Not a monkey?
This endemic species has long been mistakenly referred
to as a monkey - "the smallest monkey in the world". The truth is that, though tarsiers are in a taxonomic suborder by themselves
among primates, they are more closely related to lemurs, lorises and bushbabies which are prosimians, as opposed to monkeys
and apes which are anthropoids. What is being recognized as the smallest primate in the world is the pygmy mouse lemur found
only in Madagascar.
The tarsier along with the lemur, tree shrew and loris,
in fact belongs to the more primitive suborder Prosimii or prosimian. Tarsiers are probably the most advanced group of prosimians
in relation to the higher primates.
- Class: Mammalia
- Order: Primates
- Suborder : Prosimii/Haplorrhini
- Infraorder: Tarsiiformes
- Superfamily: Tarsioidea
Where do we find the Philippine Tarsier?
The Philippine Tarsier is found in the southern Philippine
islands of Bohol, Samar, Leyte and Mindanao.
It is variously known to the natives as "mamag", "mago",
"magau", "maomag", "malmag" and "magatilok-iok".
Is there only one kind of Philippine Tarsier?
Three very similar species have been described from several
islands of the southern Philippines. It is possible that these three species belong to one species which have been developed
into three races in the various islands. These are:
- T. philippensis - Samar and Leyte
- T. fraterculus -- Bohol
- T. carbonarius -- Mindanao The Philippine
tarsier possesses various distinctive characteristics and habits that have made it an object of both scientific research and
Are there other tarsiers around the world?
- Bornean tarsier (Tarsius bancanus) of Borneo and Sumatra,
Spectral tarsier (Tarsius spectrum),
- lesser spectral tarsier (Tarsius pumilus),
- Dian's tarsier (Tarsius dianae) of Sulawesi, Indonesia
- Philippine Tarsier (Tarsius syrichta)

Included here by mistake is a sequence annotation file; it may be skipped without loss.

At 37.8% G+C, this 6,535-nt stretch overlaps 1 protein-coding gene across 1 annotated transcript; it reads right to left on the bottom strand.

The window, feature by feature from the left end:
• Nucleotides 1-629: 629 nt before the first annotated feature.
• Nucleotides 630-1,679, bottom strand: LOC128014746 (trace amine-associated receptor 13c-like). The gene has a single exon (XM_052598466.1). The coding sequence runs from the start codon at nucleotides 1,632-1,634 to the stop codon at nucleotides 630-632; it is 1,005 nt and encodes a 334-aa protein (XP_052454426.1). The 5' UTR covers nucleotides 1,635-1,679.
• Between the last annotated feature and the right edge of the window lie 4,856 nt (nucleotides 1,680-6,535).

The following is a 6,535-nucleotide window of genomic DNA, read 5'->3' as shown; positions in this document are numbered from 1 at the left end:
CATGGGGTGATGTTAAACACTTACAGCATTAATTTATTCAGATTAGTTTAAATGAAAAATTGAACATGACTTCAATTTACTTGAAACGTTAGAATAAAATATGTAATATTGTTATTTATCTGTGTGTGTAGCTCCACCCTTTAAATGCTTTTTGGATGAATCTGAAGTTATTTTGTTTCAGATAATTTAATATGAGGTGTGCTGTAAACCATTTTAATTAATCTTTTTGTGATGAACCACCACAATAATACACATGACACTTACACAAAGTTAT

What is the status of the Philippine Tarsier?
The status of the Philippine tarsier is categorized as "lower risk, conservation dependent." This simply means that it is
not yet categorized as vulnerable, endangered, or critically endangered, but it could qualify within five years in one of
those categories if present programs to protect the species are stopped.
One main reason for the critically declining population
of the species is the destruction of their known forest habitats. Years of commercial logging, slash-and-burn agriculture
and illegal logging activities have greatly reduced the forest covers of Bohol, Mindanao, Samar, and Leyte - areas in the
country where tarsiers can be found. With the destruction of forests comes the inevitable loss of tarsier populations
How was the Philippine Tarsier discovered?
Tarsiers first became known to Western scientists through
the description given to J. Petiver by the missionary J.G. camel of an animal said to have come from the Philippines (Hill,
1955). Petivel published Camel's description in 1705 and named the animal Cercopithecus luzonis minimus which was the basis
for Linnaeus' (1758) Simia syrichta and eventually Tarsius syrichta. How old is the tarsier? Dated at around 45 million years,
or early in the Eocene period, it is one of the oldest land species in continuous existence in the Philippines.